President Recep Tayyip Erdoğan has accepted his son-in-law Berat Albayrak's resignation as finance minister, the Turkish Presidency announced late on Nov. 9.
"As a result of the evaluation by our president, Finance and Treasury Minister Berat Albayrak's request to resign has been accepted," the Presidency's Communications Directorate said in a statement, adding that Erdoğan admired what it said were Albayrak's successes in his two-year tenure as finance minister.
HAZİNE VE MALİYE BAKANI BERAT ALBAYRAK’IN GÖREVDEN AF TALEBİNE İLİŞKİN KAMUOYU AÇIKLAMASI pic.twitter.com/tSta89S5DB— T.C. İletişim Başkanlığı (@iletisim) November 9, 2020
The statement came shortly after ruling Justice and Development Party (AKP) spokesperson Ömer Çelik declined to comment on Albayrak's resignation, saying that the minister's move does not concern the AKP, but the Presidency.
In comments made to the press following a central executive board meeting of the AKP, Çelik said that Erdoğan will announce his decision on the issue.Turkish opposition slams AKP's silence on resignation of Finance Minister Albayrak
"In the executive presidential system, responsibility for appointing and dismissing ministers lies exclusively with the president. Any announcement on this matter will be made by our president if he sees fit," Çelik said.
Erdoğan has not commented on Albayrak's resignation since the minister said in an Instagram post on Nov. 8 that he was stepping down because of health reasons and to spend more time with his family.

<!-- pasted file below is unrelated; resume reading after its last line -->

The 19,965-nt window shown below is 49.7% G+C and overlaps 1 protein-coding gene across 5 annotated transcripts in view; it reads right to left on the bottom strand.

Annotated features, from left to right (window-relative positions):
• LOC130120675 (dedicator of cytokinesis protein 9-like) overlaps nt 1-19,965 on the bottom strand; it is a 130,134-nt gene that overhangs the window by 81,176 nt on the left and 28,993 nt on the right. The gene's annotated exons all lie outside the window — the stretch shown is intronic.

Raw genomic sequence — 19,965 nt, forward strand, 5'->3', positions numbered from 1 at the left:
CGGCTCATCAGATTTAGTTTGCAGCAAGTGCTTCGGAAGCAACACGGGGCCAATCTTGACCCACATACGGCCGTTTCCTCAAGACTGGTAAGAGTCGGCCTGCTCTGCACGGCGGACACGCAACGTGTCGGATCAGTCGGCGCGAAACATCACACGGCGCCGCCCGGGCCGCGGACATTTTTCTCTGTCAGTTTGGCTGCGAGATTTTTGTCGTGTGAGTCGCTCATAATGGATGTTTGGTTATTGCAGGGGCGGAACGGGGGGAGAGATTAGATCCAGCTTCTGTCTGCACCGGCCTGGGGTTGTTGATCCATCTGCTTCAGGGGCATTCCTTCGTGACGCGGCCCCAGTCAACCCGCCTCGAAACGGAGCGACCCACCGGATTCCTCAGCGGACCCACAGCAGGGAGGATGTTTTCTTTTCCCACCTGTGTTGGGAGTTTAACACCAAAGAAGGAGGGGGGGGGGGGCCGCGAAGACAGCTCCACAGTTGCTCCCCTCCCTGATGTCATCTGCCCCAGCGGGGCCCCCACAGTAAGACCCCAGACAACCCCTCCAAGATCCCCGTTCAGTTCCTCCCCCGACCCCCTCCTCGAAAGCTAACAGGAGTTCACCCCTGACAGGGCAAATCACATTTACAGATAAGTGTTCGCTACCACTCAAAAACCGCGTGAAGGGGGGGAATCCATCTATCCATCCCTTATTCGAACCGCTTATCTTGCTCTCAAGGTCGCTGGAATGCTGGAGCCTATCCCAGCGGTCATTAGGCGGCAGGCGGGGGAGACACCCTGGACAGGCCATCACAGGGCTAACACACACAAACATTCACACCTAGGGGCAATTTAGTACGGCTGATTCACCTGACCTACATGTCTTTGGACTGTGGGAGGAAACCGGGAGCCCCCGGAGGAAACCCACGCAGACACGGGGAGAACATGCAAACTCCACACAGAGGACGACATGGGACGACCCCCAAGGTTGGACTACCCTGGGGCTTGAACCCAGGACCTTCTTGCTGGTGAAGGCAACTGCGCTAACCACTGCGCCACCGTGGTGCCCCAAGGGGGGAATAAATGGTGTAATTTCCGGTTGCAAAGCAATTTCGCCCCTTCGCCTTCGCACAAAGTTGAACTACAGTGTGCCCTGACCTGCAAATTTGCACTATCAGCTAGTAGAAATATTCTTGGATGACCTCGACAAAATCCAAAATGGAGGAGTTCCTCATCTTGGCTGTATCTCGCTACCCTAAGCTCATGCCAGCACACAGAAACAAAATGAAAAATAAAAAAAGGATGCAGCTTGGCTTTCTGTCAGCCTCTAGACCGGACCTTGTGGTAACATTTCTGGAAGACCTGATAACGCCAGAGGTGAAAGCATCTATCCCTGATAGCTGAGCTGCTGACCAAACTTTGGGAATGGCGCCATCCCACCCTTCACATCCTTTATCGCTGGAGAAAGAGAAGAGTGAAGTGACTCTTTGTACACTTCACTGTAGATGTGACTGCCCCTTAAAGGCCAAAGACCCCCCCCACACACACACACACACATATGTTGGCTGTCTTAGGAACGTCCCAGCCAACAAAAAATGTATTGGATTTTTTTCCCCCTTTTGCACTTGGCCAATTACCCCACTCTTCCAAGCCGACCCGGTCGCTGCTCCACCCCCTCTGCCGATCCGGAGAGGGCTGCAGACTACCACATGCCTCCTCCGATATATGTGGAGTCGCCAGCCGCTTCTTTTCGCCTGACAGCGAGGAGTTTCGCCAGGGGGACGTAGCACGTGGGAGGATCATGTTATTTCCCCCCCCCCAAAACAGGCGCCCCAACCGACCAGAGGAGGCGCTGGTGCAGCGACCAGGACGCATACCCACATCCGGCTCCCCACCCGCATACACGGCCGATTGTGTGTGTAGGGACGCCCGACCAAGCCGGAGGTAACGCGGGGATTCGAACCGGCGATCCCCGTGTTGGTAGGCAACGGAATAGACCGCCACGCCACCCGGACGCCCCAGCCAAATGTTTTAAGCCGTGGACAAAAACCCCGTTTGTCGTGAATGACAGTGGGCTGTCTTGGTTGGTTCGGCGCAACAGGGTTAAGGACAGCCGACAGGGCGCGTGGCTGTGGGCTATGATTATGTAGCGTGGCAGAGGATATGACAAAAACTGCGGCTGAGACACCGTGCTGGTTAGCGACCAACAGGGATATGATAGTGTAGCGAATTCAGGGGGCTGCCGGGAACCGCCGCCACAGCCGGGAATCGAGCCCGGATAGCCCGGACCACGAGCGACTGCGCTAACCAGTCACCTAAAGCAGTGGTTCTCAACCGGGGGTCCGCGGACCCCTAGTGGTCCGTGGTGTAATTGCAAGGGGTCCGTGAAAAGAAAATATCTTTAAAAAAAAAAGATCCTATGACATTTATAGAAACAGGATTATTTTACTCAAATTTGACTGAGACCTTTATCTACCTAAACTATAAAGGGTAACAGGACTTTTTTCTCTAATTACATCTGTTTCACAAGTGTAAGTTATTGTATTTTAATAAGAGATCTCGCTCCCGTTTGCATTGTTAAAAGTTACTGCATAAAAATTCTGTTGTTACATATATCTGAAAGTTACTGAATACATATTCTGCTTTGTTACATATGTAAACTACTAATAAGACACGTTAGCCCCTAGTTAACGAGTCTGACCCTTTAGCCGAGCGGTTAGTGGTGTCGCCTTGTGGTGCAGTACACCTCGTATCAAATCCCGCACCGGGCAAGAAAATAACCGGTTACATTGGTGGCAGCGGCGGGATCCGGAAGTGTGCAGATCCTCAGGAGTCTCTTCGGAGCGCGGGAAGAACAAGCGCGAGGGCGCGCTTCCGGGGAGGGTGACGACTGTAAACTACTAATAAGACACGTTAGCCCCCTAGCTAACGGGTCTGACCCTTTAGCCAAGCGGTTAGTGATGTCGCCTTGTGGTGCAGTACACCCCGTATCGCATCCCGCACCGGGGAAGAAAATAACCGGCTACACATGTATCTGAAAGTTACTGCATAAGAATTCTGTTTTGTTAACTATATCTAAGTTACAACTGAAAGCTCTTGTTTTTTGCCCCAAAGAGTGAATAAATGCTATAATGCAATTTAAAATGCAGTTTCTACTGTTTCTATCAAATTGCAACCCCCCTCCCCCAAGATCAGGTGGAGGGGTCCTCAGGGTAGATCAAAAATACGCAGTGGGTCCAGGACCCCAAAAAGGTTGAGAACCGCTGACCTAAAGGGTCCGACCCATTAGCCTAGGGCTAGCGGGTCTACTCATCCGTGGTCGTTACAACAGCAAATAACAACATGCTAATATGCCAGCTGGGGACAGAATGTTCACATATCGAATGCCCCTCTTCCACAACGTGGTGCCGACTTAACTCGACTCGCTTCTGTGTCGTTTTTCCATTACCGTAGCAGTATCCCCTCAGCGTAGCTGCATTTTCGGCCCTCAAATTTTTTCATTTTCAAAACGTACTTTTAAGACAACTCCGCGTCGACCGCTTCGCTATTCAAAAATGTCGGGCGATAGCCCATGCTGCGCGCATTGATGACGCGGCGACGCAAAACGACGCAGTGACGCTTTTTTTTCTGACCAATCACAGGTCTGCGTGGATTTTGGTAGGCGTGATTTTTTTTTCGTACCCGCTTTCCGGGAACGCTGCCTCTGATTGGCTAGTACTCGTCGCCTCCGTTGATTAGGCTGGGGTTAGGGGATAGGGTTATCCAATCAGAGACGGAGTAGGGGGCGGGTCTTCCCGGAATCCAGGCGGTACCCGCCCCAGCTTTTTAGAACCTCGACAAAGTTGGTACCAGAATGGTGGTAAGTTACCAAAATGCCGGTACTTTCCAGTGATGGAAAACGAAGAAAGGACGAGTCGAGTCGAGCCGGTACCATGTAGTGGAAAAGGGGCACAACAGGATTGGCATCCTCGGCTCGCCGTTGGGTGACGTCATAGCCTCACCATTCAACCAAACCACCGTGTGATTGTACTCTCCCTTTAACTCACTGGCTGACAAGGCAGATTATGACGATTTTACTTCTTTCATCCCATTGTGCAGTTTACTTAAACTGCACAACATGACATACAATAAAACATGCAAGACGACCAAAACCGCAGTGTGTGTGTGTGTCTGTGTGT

While all opposition parties stressed that the confusion that erupted following Albayrak’s announcement stems from the presidential system, main opposition Republican People’s Party (CHP) spokesperson Faik Öztrak deemed it a “fight within the family.”
Erdoğan held a speech on Nov. 9 but did not address any concerns regarding the economy. In remarks made at the 12th Ambassador Conference in the capital Ankara, Erdoğan touched upon several issues such as the novel coronavirus, the Libyan crisis, the tension in the Eastern Mediterranean, the ongoing conflict in Nagorno-Karabakh, but refrained from making any remarks concerning the economy, including Albayrak's resignation.Erdoğan remains silent as world leaders convey congratulatory messages to Biden
The president has also yet to join a chorus of world leaders congratulating Joe Biden on his victory in the U.S. election, with Ankara's silence bringing to mind the rift between Biden and Turkey.
'Turkey to congratulate US election winner once result finalized'
Çelik said on Nov. 9 that Turkey will congratulate the winner of the U.S. election after the "official result" of the vote is finalized.
The AKP spokesman said Ankara would congratulate and call the next U.S. president once the result is set, "out of respect for the United States and the American people."
Biden’s comments to New York Times editors, where he advocated a new U.S. approach to “autocrat” Erdoğan and support for opposition parties, resurfaced in a video that made him the most popular topic on Twitter in Turkey on Aug. 15.
Biden says in the video recorded on Dec. 16 2019 – before he emerged as the Democratic candidate – that he is “very concerned” about Erdoğan’s approach to Kurds in Turkey, his partial military cooperation with Russia, and access to U.S. airfields in the country, a NATO ally.